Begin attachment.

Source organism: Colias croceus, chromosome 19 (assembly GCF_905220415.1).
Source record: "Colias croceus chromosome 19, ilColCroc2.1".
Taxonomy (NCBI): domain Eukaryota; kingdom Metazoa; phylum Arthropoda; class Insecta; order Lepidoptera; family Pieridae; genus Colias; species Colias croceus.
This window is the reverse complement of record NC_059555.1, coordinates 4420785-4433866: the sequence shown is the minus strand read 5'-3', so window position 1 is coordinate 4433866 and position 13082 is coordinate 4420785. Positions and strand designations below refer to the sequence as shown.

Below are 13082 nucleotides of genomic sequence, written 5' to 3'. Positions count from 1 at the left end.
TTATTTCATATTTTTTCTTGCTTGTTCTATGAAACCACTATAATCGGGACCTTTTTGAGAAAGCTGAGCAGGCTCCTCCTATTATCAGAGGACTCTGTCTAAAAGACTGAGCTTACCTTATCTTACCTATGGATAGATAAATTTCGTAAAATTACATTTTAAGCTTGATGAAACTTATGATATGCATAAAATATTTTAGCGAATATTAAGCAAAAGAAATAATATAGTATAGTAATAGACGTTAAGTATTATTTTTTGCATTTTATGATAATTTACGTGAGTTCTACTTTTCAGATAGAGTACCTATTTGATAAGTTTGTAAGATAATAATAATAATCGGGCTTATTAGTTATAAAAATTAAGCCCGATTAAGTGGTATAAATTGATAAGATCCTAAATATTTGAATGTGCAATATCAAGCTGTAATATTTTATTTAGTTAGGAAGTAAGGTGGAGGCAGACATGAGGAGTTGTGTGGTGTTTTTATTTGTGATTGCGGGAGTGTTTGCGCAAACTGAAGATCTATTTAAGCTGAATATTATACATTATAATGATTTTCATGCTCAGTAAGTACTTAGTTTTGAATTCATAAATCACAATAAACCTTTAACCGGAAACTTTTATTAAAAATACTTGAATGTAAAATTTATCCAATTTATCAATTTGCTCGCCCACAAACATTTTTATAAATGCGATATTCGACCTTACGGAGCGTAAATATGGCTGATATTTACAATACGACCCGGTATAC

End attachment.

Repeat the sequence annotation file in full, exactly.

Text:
Source organism: Colias croceus, chromosome 19 (assembly GCF_905220415.1).
Source record: "Colias croceus chromosome 19, ilColCroc2.1".
Taxonomy (NCBI): domain Eukaryota; kingdom Metazoa; phylum Arthropoda; class Insecta; order Lepidoptera; family Pieridae; genus Colias; species Colias croceus.
This window is the reverse complement of record NC_059555.1, coordinates 4420785-4433866: the sequence shown is the minus strand read 5'-3', so window position 1 is coordinate 4433866 and position 13082 is coordinate 4420785. Positions and strand designations below refer to the sequence as shown.

Below are 13082 nucleotides of genomic sequence, written 5' to 3'. Positions count from 1 at the left end.
TTATTTCATATTTTTTCTTGCTTGTTCTATGAAACCACTATAATCGGGACCTTTTTGAGAAAGCTGAGCAGGCTCCTCCTATTATCAGAGGACTCTGTCTAAAAGACTGAGCTTACCTTATCTTACCTATGGATAGATAAATTTCGTAAAATTACATTTTAAGCTTGATGAAACTTATGATATGCATAAAATATTTTAGCGAATATTAAGCAAAAGAAATAATATAGTATAGTAATAGACGTTAAGTATTATTTTTTGCATTTTATGATAATTTACGTGAGTTCTACTTTTCAGATAGAGTACCTATTTGATAAGTTTGTAAGATAATAATAATAATCGGGCTTATTAGTTATAAAAATTAAGCCCGATTAAGTGGTATAAATTGATAAGATCCTAAATATTTGAATGTGCAATATCAAGCTGTAATATTTTATTTAGTTAGGAAGTAAGGTGGAGGCAGACATGAGGAGTTGTGTGGTGTTTTTATTTGTGATTGCGGGAGTGTTTGCGCAAACTGAAGATCTATTTAAGCTGAATATTATACATTATAATGATTTTCATGCTCAGTAAGTACTTAGTTTTGAATTCATAAATCACAATAAACCTTTAACCGGAAACTTTTATTAAAAATACTTGAATGTAAAATTTATCCAATTTATCAATTTGCTCGCCCACAAACATTTTTATAAATGCGATATTCGACCTTACGGAGCGTAAATATGGCTGATATTTACAATACGACCCGGTATAC